Bupropion dose-dependently reverses nicotine withdrawal deficits in contextual fear conditioning

George S. Portugal, Thomas J. Gould

Research output: Contribution to journalArticlepeer-review

43 Scopus citations

Abstract

Bupropion, a norepinephrine and dopamine reuptake inhibitor and nicotinic acetylcholine receptor antagonist, facilitates smoking cessation and reduces some symptoms of nicotine withdrawal. However, the effects of bupropion on nicotine withdrawal-associated deficits in learning remain unclear. The present study investigated whether bupropion has effects on contextual and cued fear conditioning following withdrawal from chronic nicotine or when administered alone. Bupropion was administered alone for a range of doses (2.5, 5, 10, 20 or 40 mg/kg), and dose-dependent impairments in contextual and cued fear conditioning were observed (20 or 40 mg/kg). Follow-up studies investigated if bupropion disrupted acquisition or expression of fear conditioning. Bupropion (40 mg/kg) administration on training day only produced deficits in contextual fear conditioning. Alternatively, bupropion (20 or 40 mg/kg) administration during testing dose-dependently produced deficits in contextual and cued fear conditioning. To test the effect of bupropion on nicotine withdrawal, mice were withdrawn from 12 days of chronic nicotine (6.3 mg/kg/day) or saline treatment. Withdrawal from chronic nicotine disrupted contextual fear conditioning; however, 5 mg/kg bupropion reversed this deficit. Overall, these results indicate that a low dose of bupropion can reverse nicotine withdrawal deficits in contextual fear conditioning, but that high doses of bupropion produce deficits in fear conditioning.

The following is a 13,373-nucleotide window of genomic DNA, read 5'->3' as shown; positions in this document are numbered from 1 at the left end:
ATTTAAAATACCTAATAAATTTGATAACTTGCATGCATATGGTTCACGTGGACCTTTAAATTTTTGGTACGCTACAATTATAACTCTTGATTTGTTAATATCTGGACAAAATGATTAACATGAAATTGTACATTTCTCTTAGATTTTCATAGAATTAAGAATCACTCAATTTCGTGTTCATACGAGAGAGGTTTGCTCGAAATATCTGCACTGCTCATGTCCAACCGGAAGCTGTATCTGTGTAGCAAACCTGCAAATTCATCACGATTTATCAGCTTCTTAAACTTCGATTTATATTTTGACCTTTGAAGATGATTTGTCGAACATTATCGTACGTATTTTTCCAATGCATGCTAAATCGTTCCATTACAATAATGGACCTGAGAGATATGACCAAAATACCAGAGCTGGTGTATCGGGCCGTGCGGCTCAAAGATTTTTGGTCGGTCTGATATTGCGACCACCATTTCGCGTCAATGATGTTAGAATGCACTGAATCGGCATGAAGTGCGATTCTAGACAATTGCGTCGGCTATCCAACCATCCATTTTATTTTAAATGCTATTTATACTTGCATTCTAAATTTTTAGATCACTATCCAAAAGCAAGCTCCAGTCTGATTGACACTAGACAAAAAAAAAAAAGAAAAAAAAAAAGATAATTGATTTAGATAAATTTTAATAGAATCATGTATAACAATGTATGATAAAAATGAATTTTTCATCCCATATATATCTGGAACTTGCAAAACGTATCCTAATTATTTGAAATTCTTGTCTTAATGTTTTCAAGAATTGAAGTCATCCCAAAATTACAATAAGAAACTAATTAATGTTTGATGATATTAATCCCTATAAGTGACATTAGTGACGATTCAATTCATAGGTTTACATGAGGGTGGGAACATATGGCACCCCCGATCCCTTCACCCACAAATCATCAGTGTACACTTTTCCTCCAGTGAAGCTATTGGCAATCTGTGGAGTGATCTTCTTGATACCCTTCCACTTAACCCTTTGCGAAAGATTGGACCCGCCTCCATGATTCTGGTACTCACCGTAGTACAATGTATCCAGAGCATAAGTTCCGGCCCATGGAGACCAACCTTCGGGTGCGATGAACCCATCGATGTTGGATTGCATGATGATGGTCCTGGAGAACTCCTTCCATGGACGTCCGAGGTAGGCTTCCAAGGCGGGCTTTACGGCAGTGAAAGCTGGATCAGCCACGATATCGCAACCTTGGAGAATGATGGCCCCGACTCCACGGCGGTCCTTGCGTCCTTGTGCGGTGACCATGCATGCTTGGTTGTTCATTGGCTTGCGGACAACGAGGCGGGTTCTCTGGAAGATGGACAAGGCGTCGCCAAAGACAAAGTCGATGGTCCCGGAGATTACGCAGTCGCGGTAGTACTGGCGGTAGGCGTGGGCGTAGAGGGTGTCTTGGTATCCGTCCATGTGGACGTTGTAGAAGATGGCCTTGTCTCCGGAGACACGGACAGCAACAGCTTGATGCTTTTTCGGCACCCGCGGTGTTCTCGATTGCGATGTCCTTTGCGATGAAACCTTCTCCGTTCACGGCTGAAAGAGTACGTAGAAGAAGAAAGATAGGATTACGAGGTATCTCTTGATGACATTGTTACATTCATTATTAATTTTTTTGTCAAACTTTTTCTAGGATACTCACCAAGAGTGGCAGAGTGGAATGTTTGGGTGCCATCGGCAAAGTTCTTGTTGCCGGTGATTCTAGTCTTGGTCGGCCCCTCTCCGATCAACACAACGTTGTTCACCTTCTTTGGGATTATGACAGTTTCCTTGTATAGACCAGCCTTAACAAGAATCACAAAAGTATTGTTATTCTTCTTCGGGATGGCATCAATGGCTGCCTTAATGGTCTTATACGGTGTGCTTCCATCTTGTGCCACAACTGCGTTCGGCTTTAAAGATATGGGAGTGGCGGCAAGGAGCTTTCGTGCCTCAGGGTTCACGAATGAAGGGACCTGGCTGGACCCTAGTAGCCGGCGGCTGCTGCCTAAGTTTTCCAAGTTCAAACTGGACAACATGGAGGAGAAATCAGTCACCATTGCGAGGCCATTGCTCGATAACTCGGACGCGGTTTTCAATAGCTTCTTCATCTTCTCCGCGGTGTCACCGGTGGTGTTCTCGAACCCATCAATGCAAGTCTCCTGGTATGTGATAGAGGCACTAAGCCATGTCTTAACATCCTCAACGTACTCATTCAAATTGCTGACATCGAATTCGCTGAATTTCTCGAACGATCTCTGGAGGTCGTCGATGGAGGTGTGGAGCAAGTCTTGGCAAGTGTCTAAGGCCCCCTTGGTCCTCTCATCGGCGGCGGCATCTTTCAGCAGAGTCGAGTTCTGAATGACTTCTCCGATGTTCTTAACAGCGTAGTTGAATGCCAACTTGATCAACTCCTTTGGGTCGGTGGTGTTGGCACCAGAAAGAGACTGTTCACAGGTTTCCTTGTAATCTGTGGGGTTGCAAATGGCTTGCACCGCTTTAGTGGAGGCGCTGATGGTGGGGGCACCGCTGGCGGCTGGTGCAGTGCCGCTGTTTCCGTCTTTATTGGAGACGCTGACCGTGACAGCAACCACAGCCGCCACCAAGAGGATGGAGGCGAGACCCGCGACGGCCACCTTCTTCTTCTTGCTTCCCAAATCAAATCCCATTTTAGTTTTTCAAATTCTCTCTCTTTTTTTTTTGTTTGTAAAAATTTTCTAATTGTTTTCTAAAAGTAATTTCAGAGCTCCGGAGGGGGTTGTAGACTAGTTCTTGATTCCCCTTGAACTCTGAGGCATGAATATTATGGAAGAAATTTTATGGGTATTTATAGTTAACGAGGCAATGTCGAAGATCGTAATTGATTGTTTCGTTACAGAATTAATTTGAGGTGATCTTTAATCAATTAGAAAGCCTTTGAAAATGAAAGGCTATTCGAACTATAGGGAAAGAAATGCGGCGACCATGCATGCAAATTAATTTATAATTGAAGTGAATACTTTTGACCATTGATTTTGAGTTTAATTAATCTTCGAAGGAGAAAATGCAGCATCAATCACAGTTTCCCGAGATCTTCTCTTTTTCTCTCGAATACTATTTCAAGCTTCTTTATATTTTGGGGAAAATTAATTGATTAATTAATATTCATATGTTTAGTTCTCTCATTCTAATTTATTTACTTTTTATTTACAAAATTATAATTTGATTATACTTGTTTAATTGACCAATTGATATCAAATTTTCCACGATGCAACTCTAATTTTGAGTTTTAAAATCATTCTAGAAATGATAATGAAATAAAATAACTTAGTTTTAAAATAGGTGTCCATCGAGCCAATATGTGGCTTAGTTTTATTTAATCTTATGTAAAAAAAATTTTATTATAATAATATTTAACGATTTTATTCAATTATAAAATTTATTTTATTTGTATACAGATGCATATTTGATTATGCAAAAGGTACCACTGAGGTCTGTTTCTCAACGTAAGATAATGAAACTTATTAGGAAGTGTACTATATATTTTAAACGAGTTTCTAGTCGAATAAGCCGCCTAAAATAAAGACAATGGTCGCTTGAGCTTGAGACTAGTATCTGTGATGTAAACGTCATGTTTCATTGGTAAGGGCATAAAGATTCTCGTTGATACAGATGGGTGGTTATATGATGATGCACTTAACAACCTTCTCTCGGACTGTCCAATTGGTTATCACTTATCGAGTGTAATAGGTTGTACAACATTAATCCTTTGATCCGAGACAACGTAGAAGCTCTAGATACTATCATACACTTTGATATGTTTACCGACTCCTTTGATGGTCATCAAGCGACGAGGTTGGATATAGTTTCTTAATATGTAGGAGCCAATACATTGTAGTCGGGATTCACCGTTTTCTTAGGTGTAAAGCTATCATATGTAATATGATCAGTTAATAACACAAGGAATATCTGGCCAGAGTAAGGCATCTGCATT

Original languageEnglish (US)
Pages (from-to)179-187
Number of pages9
JournalPharmacology Biochemistry and Behavior
Volume88
Issue number2
DOIs
StatePublished - Dec 2007

All Science Journal Classification (ASJC) codes

  • Biochemistry
  • Toxicology
  • Pharmacology
  • Clinical Biochemistry
  • Biological Psychiatry
  • Behavioral Neuroscience

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